China Plans to Cut Corporate and Personal Tax Rates

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By Dezan Shira & Associates
Editor: Jake Liddle

Last week, China’s Premier Li Keqiang announced that the government plans to cut corporate and personal tax rates. Li announced these plans as a part of the publication of the annual Government Work Report.

To cut corporate taxes, the government plans to simplify China’s four-tier VAT system to three tiers and introduce several other tax breaks. To cut personal tax rates, the government plans to offer new deductions and reform individual income tax (IIT) brackets.

These reforms will produce tax savings of RMB 350 billion (US$50.7 billion) this year, following the claimed RMB 570 (US$83 billion) cuts made last year affecting every sector, along with the full implementation of the country’s business tax to VAT reform in May 2016.

The statement came following complaints from enterprises of growing tax burdens amidst a slowing economy.

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VAT rate simplification

Citing aims to create a simple, transparent, and fairer tax environment, the government vowed to simplify the structure of VAT rates, reducing the four tax brackets to three.

Although the government did not specify which tax bracket will be removed, market observers have speculated that it is most likely that the 13 percent bracket will be removed, as it will cause the least disruption to businesses.

Removing the 17 percent bracket would put excessive strain on other sources of tax revenue, while removing the six percent bracket would cause more complaints from enterprises. The move will require balance and consideration of implications across the board.

Corporate tax cuts

While Li claims that RMB 570 billion worth of tax cuts were made last year, there is conflicting evidence for this: government statistics report a growth of tax revenue, reaching RMB 13 trillion (US$1.8 trillion), a 4.3 percent increase on the previous year. Furthermore, overall tax revenue after the May 2016 VAT reform stood at RMB 5.22 trillion in 2016, up from RMB 5.04 trillion in 2015.

As a result, many corporations and entrepreneurs have expressed disappointment with the overall reform, and feel overburdened by increased taxation at a time when the domestic economy is experiencing a downturn. According to China’s finance minister Xiao Jie, this year’s tax cut will be aimed at smaller innovative and technology enterprises. The government states in the work report that it will conduct two main tax cuts this year:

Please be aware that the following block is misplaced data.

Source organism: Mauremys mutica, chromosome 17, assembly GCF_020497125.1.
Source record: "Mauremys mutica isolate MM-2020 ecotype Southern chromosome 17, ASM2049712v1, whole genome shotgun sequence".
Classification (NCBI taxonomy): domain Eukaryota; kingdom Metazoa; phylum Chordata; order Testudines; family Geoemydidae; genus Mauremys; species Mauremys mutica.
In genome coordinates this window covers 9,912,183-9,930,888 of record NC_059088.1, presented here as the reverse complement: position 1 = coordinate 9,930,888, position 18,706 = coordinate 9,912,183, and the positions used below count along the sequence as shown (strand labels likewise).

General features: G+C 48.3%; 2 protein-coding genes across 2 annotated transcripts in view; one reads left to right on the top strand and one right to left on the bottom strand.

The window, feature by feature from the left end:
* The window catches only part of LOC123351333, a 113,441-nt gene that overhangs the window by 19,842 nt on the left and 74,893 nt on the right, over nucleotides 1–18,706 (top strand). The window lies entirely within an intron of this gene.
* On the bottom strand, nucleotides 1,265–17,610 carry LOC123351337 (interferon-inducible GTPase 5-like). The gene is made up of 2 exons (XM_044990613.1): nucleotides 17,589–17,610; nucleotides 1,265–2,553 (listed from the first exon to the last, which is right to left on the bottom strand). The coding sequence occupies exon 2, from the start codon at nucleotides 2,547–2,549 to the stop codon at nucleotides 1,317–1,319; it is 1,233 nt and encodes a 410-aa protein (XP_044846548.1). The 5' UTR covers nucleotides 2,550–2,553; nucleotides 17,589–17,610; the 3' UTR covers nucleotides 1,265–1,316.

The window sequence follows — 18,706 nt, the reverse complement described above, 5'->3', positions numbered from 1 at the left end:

• The corporate income tax (CIT) will be cut by half for entities who are able to prove their pre-tax profits are less than RMB 500,000 (US$72,300), instead of the previous threshold of RMB 300,000 (US$ 43,400);
  • 75 percent of R&D expenses can be used to deduct tax, as opposed to the previous threshold of 50 percent for companies registered with tax authorities as technology firms.

This correlates with the country’s campaign of nurturing entrepreneurship and innovation as part of its ‘Made in China 2025’ strategy, which aims to guide the economy away from heavy manufacture.

As such, the reforms do little for the manufacturing sector, which suffers the most from high tax burdens, often being hit by multiple tax types depending on the nature of operation, while dealing with rising labor costs, exports slowdown, and environmental issues.

Personal tax cut

The government is also exploring making tax cuts for individuals. The Work Report claimed that families will be able to claim a deduction for educational costs for a second child, supporting the revoking of the one child policy.

Meanwhile, a reform for IIT is being considered: the IIT rules that were set in the 80s are now outdated, and do not reflect current economic shifts and inflation. This will involve lowering the top IIT bracket of 45 percent to 25 percent, and levying IIT on income sources.

An actual timeline for the IIT reform was not given, and may not be a near term prospect. Nevertheless, a dialogue has been started, with members of the National People’s Congress comparing the high rates of mainland IIT compared to that of Hong Kong’s 15 percent and Singapore’s 22 percent.

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Positive developments

The work report regarding tax provides response to the complaints about high tax burdens. Propositions for simplifying the VAT structure should theoretically lighten the tax burden for enterprises. However, as VAT is controlled by the central government, coordination between the central and local governments will be instrumental in realizing actual benefits for enterprises.

The proposed tax cuts further support the aim to nourish smaller innovative tech companies and entrepreneurs, and provides investors a promising opportunity. Additional efforts to reduce tax burdens for individuals will be welcomed, but given the complexity of an IIT reform, it is unlikely to arrive in the immediate future. Nevertheless, the government is addressing the increase in taxation during a time when the economy is slowing.


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